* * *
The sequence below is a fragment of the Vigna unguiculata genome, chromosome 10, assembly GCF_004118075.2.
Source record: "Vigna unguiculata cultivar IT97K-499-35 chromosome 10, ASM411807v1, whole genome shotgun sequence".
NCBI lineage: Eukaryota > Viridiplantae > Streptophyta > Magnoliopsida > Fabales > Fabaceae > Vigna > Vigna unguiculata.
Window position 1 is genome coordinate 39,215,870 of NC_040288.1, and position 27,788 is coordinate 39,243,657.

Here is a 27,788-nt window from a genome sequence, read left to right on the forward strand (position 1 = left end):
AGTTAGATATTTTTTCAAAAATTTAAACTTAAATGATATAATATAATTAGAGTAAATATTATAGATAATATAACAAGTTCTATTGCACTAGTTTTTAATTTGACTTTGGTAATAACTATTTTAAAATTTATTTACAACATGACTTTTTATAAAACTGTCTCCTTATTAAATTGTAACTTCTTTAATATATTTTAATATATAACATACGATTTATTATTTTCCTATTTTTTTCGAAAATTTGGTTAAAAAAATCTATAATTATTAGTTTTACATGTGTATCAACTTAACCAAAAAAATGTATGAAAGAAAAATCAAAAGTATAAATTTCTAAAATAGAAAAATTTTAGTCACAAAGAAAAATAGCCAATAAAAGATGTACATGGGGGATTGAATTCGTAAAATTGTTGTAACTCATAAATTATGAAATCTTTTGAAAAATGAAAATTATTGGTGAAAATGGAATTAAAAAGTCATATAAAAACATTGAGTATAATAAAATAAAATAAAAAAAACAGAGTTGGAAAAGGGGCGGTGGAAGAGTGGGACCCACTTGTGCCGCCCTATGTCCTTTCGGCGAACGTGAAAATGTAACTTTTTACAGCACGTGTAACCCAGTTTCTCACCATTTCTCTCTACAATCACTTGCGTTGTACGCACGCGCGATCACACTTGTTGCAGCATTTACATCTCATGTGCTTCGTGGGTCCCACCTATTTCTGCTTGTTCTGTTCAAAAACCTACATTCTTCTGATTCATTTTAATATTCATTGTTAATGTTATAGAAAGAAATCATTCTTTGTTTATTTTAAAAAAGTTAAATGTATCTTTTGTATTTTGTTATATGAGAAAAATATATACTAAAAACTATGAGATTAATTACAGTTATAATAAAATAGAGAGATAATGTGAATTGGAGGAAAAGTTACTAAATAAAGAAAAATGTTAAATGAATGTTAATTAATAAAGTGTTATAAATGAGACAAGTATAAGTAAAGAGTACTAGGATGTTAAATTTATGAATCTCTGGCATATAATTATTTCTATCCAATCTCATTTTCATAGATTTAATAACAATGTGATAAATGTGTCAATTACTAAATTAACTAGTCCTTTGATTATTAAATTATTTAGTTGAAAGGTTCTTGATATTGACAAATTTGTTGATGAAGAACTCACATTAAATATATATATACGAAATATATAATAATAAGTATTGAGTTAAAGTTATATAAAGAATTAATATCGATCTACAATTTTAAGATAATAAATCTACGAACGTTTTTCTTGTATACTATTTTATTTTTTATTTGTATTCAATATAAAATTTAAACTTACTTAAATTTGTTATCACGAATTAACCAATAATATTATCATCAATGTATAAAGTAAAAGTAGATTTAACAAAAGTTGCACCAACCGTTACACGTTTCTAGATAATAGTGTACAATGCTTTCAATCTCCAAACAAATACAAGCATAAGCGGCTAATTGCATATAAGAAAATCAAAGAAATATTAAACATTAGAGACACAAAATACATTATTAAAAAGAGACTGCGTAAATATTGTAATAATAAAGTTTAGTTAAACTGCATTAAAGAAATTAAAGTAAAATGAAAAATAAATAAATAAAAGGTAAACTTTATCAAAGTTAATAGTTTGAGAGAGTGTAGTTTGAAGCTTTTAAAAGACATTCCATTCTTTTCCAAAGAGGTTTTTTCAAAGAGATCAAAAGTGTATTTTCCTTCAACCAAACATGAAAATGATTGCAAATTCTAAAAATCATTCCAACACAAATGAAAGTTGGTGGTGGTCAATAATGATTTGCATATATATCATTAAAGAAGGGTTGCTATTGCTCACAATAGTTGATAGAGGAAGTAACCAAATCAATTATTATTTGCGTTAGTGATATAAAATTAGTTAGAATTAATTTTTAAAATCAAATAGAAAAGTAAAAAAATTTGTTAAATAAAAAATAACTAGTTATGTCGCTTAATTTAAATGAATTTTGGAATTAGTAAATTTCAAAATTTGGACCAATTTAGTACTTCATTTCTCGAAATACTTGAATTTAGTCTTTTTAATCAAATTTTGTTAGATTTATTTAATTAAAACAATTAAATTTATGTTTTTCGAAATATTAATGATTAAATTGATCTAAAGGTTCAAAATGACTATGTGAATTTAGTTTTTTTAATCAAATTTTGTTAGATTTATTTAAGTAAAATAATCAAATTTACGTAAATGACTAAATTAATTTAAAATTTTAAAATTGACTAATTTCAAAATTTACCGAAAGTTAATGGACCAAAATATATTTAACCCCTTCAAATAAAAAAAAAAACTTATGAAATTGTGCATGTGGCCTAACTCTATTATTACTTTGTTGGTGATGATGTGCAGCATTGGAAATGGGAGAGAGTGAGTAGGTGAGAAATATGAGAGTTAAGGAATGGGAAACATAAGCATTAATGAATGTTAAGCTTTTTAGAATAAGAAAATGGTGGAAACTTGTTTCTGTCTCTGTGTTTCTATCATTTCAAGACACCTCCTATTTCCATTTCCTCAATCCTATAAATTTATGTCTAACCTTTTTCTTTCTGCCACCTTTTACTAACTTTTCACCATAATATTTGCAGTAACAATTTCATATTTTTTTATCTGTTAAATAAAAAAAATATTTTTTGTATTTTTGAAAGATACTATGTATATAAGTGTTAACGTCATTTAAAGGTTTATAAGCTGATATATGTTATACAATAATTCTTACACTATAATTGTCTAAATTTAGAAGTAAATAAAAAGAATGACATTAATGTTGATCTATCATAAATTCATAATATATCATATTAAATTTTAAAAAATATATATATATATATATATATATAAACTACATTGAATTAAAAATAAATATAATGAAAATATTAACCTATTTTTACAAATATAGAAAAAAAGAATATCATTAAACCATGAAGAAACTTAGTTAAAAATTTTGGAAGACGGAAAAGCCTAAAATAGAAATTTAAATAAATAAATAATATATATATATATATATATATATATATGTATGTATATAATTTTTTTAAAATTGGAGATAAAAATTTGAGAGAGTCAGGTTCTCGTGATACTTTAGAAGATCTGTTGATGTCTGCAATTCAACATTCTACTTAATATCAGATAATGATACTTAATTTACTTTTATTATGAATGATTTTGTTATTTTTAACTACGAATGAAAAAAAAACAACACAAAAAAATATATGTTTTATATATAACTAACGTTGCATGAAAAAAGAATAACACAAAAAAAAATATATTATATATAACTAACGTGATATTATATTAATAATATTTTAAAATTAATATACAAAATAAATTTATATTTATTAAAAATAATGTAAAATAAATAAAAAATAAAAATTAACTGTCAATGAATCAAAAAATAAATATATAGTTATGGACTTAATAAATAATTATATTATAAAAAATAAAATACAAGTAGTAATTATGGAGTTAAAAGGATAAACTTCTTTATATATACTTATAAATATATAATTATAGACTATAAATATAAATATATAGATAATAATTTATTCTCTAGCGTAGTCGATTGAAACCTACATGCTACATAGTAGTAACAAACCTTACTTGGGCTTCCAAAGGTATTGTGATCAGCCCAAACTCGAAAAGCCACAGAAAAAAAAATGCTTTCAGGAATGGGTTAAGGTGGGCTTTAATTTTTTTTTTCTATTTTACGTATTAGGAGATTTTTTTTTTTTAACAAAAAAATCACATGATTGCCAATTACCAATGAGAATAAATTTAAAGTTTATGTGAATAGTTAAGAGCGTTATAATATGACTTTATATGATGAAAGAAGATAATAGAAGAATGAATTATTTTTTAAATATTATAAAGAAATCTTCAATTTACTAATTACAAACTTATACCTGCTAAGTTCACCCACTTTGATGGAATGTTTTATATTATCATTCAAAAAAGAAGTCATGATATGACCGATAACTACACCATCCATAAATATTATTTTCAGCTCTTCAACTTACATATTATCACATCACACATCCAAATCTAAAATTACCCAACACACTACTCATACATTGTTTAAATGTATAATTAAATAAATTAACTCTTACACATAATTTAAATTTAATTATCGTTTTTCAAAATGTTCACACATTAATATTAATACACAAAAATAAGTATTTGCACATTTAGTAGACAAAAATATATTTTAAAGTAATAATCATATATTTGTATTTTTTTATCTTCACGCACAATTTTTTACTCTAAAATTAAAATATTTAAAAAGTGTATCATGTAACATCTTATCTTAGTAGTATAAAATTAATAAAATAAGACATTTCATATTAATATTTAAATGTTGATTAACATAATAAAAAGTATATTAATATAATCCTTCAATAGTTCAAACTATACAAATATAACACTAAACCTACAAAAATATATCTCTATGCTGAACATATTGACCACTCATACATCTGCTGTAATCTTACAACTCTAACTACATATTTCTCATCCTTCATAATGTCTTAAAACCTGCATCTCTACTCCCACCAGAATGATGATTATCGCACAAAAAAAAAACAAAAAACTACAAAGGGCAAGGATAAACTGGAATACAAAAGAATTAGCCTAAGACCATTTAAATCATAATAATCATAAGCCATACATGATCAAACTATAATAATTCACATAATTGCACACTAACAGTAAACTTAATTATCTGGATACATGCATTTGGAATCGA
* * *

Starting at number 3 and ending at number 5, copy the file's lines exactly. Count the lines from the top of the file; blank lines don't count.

NCBI lineage: Eukaryota > Viridiplantae > Streptophyta > Magnoliopsida > Fabales > Fabaceae > Vigna > Vigna unguiculata.
Window position 1 is genome coordinate 39,215,870 of NC_040288.1, and position 27,788 is coordinate 39,243,657.

Here is a 27,788-nt window from a genome sequence, read left to right on the forward strand (position 1 = left end):